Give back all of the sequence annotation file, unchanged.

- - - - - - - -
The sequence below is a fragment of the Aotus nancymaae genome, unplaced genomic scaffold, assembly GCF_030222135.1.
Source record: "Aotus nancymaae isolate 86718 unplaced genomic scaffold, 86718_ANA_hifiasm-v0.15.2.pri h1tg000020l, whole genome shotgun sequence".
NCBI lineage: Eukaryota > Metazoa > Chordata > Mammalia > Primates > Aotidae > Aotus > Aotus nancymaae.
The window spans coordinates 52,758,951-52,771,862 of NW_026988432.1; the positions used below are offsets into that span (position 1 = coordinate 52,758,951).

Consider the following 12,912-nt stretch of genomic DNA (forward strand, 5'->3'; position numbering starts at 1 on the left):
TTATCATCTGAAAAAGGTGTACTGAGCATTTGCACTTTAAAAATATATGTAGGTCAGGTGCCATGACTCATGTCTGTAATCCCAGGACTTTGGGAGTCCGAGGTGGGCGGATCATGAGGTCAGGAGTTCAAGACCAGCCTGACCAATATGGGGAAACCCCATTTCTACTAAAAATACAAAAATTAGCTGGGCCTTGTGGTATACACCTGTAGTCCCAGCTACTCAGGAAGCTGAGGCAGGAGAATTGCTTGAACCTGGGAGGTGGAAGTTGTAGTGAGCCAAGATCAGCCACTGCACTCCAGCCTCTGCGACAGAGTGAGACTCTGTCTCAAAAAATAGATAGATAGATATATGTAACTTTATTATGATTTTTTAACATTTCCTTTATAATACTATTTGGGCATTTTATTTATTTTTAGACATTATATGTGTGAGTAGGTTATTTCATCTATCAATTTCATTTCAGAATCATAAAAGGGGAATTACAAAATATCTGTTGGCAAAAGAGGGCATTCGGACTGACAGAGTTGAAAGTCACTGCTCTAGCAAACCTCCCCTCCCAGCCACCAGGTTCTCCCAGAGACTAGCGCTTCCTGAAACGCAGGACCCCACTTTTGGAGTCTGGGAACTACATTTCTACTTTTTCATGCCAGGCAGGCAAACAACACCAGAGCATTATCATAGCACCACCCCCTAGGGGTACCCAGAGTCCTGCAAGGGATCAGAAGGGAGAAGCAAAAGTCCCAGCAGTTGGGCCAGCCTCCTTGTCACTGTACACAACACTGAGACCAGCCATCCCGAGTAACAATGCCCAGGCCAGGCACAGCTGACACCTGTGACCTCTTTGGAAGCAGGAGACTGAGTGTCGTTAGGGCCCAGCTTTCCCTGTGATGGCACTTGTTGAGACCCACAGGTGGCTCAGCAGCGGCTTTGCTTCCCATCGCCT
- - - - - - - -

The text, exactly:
The sequence below is a fragment of the Aotus nancymaae genome, unplaced genomic scaffold, assembly GCF_030222135.1.
Source record: "Aotus nancymaae isolate 86718 unplaced genomic scaffold, 86718_ANA_hifiasm-v0.15.2.pri h1tg000020l, whole genome shotgun sequence".
NCBI lineage: Eukaryota > Metazoa > Chordata > Mammalia > Primates > Aotidae > Aotus > Aotus nancymaae.
The window spans coordinates 52,758,951-52,771,862 of NW_026988432.1; the positions used below are offsets into that span (position 1 = coordinate 52,758,951).

Consider the following 12,912-nt stretch of genomic DNA (forward strand, 5'->3'; position numbering starts at 1 on the left):
TTATCATCTGAAAAAGGTGTACTGAGCATTTGCACTTTAAAAATATATGTAGGTCAGGTGCCATGACTCATGTCTGTAATCCCAGGACTTTGGGAGTCCGAGGTGGGCGGATCATGAGGTCAGGAGTTCAAGACCAGCCTGACCAATATGGGGAAACCCCATTTCTACTAAAAATACAAAAATTAGCTGGGCCTTGTGGTATACACCTGTAGTCCCAGCTACTCAGGAAGCTGAGGCAGGAGAATTGCTTGAACCTGGGAGGTGGAAGTTGTAGTGAGCCAAGATCAGCCACTGCACTCCAGCCTCTGCGACAGAGTGAGACTCTGTCTCAAAAAATAGATAGATAGATATATGTAACTTTATTATGATTTTTTAACATTTCCTTTATAATACTATTTGGGCATTTTATTTATTTTTAGACATTATATGTGTGAGTAGGTTATTTCATCTATCAATTTCATTTCAGAATCATAAAAGGGGAATTACAAAATATCTGTTGGCAAAAGAGGGCATTCGGACTGACAGAGTTGAAAGTCACTGCTCTAGCAAACCTCCCCTCCCAGCCACCAGGTTCTCCCAGAGACTAGCGCTTCCTGAAACGCAGGACCCCACTTTTGGAGTCTGGGAACTACATTTCTACTTTTTCATGCCAGGCAGGCAAACAACACCAGAGCATTATCATAGCACCACCCCCTAGGGGTACCCAGAGTCCTGCAAGGGATCAGAAGGGAGAAGCAAAAGTCCCAGCAGTTGGGCCAGCCTCCTTGTCACTGTACACAACACTGAGACCAGCCATCCCGAGTAACAATGCCCAGGCCAGGCACAGCTGACACCTGTGACCTCTTTGGAAGCAGGAGACTGAGTGTCGTTAGGGCCCAGCTTTCCCTGTGATGGCACTTGTTGAGACCCACAGGTGGCTCAGCAGCGGCTTTGCTTCCCATCGCCT